Redistricting worries

Some parents say the county's plan will cause long bus rides and uproot children

Some parents say the county's plan will cause long bus rides and uproot children

September 26, 2007|By HEATHER KEELS

HAGERSTOWN - Waiting at bus stops in the dark through mid-April.

Forty-minute bus rides.

Risky crossings over railroad tracks and a one-lane bridge.

These are just some of the things that children in several Boonsboro neighborhoods would face each morning if Washington County Public Schools moves forward with plans to send them to the new Rockland Woods Elementary School next year, parents said at a public hearing Tuesday evening.

About 60 people gathered in the South Hagerstown High School auditorium, and about a dozen parents of children from Greenbrier and Boonsboro elementary schools spoke out against a change they said would lengthen commutes, uproot children and discourage parent involvement.

"It makes us feel very uneasy having to send our children so far away given there are so many schools that are closer," said David Manganaro, who lives in the Black Rock development currently in the Greenbrier district. Manganaro said he used to live in Illinois, where seven children were killed in 1995 when a school bus was hit by a train.


Of the 25 elementary schools in Washington County, 12 are closer to his home than Rockland Woods, Manganaro said.

"In all the public hearings I've attended, they keep talking about the need to fill Rockland Woods. Not once have I heard anyone say, 'What's the right thing for our children?'"

Current proposals call for moving students from five county elementary schools to fill Rockland Woods, including 123 students from Greenbrier and 23 students from Boonsboro.

For Greenbrier, the change would mean losing not only students, but some of the school's most active families, including eight of 10 parent volunteers and the PTA's president, vice president, treasurer, secretary and several board chairs, Greenbrier PTA president Heather Collins said.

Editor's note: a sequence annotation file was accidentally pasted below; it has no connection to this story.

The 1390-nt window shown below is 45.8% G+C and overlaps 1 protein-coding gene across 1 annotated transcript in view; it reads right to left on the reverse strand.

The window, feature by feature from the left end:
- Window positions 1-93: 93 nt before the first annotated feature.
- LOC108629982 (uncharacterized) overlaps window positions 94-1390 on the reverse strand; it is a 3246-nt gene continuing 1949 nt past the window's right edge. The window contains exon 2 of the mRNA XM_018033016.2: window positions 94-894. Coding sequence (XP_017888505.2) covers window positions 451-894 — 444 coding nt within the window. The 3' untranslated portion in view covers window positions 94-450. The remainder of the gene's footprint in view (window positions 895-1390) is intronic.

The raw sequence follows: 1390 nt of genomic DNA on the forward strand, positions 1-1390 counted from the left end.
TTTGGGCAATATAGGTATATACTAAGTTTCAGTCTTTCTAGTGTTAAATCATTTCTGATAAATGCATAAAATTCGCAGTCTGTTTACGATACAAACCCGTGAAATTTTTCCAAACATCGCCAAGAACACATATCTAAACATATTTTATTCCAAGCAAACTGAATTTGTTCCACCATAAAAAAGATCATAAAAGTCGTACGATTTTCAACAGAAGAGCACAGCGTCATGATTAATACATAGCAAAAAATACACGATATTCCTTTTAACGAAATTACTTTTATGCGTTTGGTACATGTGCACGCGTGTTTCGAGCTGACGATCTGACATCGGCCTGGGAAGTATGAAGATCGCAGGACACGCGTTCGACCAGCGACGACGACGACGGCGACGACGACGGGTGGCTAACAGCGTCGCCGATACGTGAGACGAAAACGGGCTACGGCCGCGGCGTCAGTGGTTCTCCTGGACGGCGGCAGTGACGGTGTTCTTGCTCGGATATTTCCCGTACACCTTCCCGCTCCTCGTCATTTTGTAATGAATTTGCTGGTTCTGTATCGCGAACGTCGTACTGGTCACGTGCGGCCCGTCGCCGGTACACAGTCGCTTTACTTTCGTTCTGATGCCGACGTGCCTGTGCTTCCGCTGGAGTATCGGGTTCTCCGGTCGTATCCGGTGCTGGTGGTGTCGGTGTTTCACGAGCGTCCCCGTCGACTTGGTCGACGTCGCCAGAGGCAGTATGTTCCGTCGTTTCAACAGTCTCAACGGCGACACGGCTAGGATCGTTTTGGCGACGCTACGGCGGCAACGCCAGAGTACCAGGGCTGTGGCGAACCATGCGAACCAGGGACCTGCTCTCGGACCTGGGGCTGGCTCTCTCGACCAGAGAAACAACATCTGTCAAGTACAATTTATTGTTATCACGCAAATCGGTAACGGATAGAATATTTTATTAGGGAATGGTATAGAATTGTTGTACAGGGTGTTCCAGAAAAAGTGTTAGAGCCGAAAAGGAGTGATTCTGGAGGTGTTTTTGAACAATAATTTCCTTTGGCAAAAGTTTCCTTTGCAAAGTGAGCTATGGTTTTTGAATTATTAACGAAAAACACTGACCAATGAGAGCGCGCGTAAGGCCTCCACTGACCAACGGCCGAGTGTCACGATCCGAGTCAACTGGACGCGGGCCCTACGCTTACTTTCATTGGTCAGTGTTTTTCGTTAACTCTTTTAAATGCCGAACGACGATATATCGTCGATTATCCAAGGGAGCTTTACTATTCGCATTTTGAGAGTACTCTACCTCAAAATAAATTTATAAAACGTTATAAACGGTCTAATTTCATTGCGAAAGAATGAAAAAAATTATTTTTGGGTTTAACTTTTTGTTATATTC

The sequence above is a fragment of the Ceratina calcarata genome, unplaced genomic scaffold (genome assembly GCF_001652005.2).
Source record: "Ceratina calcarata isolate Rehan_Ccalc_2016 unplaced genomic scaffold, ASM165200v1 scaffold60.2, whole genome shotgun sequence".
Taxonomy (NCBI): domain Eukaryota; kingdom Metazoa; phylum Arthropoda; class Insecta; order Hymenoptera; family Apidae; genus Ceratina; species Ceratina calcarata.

"Greenbrier will be left with a gaping hole," she said.

Many of those parents said they would be less likely to volunteer at Rockland Woods because it is farther from their homes.

"I don't want to be traveling 30 minutes in traffic two or three times a week to go volunteer," said Nina Penn, who was concerned about whether the new school would even have a PTA set up by next year.

At Boonsboro Elementary, the impact on the school would be smaller, but the children moved would feel more isolated because only a few students from each grade would be moving, parents said.

Parents complained that siblings would be split up if one child opted to stay at Boonsboro to participate in the magnet program while another was forced to transfer to Rockland Woods. They pointed out that the area being redistricted from Boonsboro Elementary is not likely to grow and questioned whether it was worth it to move only 23 students.

Washington County School Board President Roxanne Ober said the board would consider the parents' concerns and discuss suggestions like making Rockland Woods a magnet school and changing board policy to allow fourth-graders and siblings of remaining students to be "grandfathered in" to stay at their current schools.

"I think redistricting is a very difficult situation," Ober said. "I think it's difficult for any family to move to a new school and I'm certainly sympathetic to that feeling, but at the same time, the board has to look at overcrowding."

A public work session is scheduled for Oct. 2 from 8:30 to 9:45 a.m. at the Board of Education. The board tentatively plans to vote on the redistricting proposal at its Oct. 16 meeting, Ober said.

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